Paige McDonald, heads the Timothy's Law Campaign, the group that is fighting for a mental health insurance parity bill. She says for many people, summer is a time of relaxation and relief from daily pressures. In the state legislature, Senators and Assemblymembers have been on a break since June 23rd. But McDonald says for people with mental illness and their family members, July is a time of high stress. That's because under current health insurance laws, coverage for mental health care is running out. She says most private coverage allows just 20 outpatient visits per year.

"The 20th week of this year came on June 17th," she said. "For the past couple of weeks, while the Senate and Assembly went home without having passed Timothy's Law, our families are paying out of pocket in order to continue the care that their loved ones need."

Ann Berardinelli is raising her 8-year-old grandson, Austin. He has bi-polar illness and obsessive-compulsive disorder. She says he loves seeing his therapist every week, and the treatment is helping.But now, Austin's benefits for the year have run out. The therapist costs $70 a week. Austin also sees a psychiatrist twice a month at a cost of $250.

Berardinelli says she'll have to cut back on the therapy visits, but will pay the therapist with her own money so that her grandson does not have to stop treatment altogether.

Diane O'Connor has nine children that she has adopted after taking in foster care children for many years. Her 15-year-old daughter, who had fetal alcohol syndrome, is currently in a psychiatric hospital in Saratoga, undergoing treatment for bi-polar disorder. O'Connor says it's the third time her daughter has been in the hospital in two months, and her benefits are about to run out.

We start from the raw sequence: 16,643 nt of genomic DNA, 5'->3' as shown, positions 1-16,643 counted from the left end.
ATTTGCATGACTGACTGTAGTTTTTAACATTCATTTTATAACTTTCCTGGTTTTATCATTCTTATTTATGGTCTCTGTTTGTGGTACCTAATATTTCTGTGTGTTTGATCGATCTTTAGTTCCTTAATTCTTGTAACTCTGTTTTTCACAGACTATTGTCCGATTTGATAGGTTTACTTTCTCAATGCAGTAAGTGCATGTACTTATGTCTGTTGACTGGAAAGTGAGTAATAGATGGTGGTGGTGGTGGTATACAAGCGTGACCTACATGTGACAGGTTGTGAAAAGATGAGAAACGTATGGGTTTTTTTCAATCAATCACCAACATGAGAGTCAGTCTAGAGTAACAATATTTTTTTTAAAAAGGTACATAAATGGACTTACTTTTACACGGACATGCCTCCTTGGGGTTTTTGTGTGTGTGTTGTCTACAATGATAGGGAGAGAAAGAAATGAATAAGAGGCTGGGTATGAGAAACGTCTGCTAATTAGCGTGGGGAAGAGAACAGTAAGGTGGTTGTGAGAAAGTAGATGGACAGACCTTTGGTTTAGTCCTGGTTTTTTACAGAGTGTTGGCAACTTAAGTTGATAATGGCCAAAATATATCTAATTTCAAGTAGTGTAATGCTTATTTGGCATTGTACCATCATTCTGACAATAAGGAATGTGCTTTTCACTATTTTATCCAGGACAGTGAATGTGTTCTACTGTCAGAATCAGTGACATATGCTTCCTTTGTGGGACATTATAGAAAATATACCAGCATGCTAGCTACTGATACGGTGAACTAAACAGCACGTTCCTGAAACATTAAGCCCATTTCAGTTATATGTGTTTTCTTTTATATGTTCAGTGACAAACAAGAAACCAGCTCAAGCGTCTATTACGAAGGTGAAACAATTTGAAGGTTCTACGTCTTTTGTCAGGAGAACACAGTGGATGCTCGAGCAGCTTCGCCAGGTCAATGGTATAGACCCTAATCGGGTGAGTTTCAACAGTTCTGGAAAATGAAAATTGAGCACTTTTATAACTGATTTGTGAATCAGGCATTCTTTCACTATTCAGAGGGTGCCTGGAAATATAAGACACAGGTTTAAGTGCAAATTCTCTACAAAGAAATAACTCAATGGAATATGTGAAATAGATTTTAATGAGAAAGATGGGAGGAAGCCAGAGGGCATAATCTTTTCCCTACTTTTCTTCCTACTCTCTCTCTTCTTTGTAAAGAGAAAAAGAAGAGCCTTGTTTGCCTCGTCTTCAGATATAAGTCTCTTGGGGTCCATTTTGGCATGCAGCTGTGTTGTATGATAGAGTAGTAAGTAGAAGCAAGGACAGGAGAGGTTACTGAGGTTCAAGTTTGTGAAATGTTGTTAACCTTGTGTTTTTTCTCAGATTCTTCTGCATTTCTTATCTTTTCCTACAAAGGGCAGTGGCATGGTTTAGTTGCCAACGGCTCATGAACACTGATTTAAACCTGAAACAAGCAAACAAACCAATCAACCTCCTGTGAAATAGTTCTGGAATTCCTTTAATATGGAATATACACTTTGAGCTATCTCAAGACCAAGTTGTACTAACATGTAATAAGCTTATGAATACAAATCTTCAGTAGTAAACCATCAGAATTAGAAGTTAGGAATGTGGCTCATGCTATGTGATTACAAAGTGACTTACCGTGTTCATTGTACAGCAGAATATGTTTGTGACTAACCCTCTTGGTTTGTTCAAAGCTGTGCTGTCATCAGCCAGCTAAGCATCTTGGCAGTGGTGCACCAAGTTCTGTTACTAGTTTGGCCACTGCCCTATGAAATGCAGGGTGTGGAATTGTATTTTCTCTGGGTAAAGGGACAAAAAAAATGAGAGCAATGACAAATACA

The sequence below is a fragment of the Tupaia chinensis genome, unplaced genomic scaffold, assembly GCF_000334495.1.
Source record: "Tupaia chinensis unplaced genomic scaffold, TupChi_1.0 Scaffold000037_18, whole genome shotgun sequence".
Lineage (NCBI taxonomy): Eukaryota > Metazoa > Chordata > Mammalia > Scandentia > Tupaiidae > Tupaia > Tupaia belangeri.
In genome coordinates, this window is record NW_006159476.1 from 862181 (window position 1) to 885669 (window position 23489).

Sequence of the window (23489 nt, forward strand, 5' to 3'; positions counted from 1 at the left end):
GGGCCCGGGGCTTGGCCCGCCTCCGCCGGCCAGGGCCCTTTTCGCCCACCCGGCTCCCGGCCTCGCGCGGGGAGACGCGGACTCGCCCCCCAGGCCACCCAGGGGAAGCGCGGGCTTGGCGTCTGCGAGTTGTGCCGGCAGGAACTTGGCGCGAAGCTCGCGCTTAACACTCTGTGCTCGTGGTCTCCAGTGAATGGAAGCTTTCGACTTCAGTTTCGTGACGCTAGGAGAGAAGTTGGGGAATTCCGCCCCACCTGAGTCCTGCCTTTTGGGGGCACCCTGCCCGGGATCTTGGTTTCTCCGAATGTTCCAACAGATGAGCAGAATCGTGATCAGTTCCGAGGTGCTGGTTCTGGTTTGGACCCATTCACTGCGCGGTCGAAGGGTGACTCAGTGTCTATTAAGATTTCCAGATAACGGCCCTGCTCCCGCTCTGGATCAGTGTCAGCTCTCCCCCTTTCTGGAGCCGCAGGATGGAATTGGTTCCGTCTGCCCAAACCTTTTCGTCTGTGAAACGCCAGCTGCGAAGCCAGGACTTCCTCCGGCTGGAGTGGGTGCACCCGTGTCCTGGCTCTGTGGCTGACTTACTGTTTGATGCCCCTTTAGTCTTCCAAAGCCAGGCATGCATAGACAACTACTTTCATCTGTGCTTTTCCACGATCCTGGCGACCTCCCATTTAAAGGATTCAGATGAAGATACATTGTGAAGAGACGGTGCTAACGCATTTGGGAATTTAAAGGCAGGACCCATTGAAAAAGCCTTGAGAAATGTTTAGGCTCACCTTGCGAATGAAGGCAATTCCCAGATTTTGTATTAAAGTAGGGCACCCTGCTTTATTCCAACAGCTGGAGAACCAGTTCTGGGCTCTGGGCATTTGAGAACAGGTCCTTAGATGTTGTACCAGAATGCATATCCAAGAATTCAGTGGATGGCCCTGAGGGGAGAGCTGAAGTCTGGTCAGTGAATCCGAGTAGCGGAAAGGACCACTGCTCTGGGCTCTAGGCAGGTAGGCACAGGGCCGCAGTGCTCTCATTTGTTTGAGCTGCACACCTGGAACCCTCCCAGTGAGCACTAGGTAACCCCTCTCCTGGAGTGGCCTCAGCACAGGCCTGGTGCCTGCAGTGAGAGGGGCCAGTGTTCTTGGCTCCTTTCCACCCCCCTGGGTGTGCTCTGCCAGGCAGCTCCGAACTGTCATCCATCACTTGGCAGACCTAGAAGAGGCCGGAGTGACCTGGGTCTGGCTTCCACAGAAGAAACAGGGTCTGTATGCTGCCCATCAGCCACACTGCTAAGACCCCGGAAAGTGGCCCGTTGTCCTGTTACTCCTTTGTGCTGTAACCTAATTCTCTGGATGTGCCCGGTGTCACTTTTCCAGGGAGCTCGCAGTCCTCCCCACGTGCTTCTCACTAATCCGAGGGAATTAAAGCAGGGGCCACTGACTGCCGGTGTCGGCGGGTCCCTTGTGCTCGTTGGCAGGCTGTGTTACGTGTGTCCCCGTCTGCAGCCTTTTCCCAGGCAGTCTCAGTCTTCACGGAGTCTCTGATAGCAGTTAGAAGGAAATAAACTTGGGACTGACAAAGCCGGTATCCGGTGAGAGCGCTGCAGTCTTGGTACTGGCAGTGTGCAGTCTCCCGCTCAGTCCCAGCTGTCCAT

"It's unfair," she said. "I shouldn't be here begging, I should be with my daughter, visiting her, not begging for my insurance to continue services for her."

O'Connor, who also works at a center for troubled children, says she tells prospective parents who are willing to adopt a child with mental illness, to keep the child on Medicaid, so that they can receive proper care. She says she's considered giving her daughter back to the state so that she can get Medicaid coverage, which provides full mental health benefits. But she's reluctant to take that step.

"It's really hard for me," she said. "How do I explain that to her?"

Timothy's Law is named after 12-year-old Timothy O'Clair, a mentally ill boy who committed suicide. His father, Tom O'Clair, has been a tireless fighter to get the legislation approved. Paige McDonald says Tom O'Clair cannot be around this month to lobby the legislature, because his benefits have been exhausted. She says he's already taken all of his vacation and sick time for the year to advocate for a mental health parity law, and cannot take any more time off from work.

The State Senate is due back on July 20th, and Majority Leader Joe Bruno has said that reaching agreement with the Assembly on Timothy's Law is a top priority. The Assembly has already passed the mental health parity measure.

In June, the Senate approved an alternative plan that would exempt small businesses from having to provide full mental health coverage. The sponsors said full mental health coverage would drive up insurance premiums and lead to even more uninsured New Yorkers. Advocates say they don't believe that argument, and find the alternative bill unacceptable.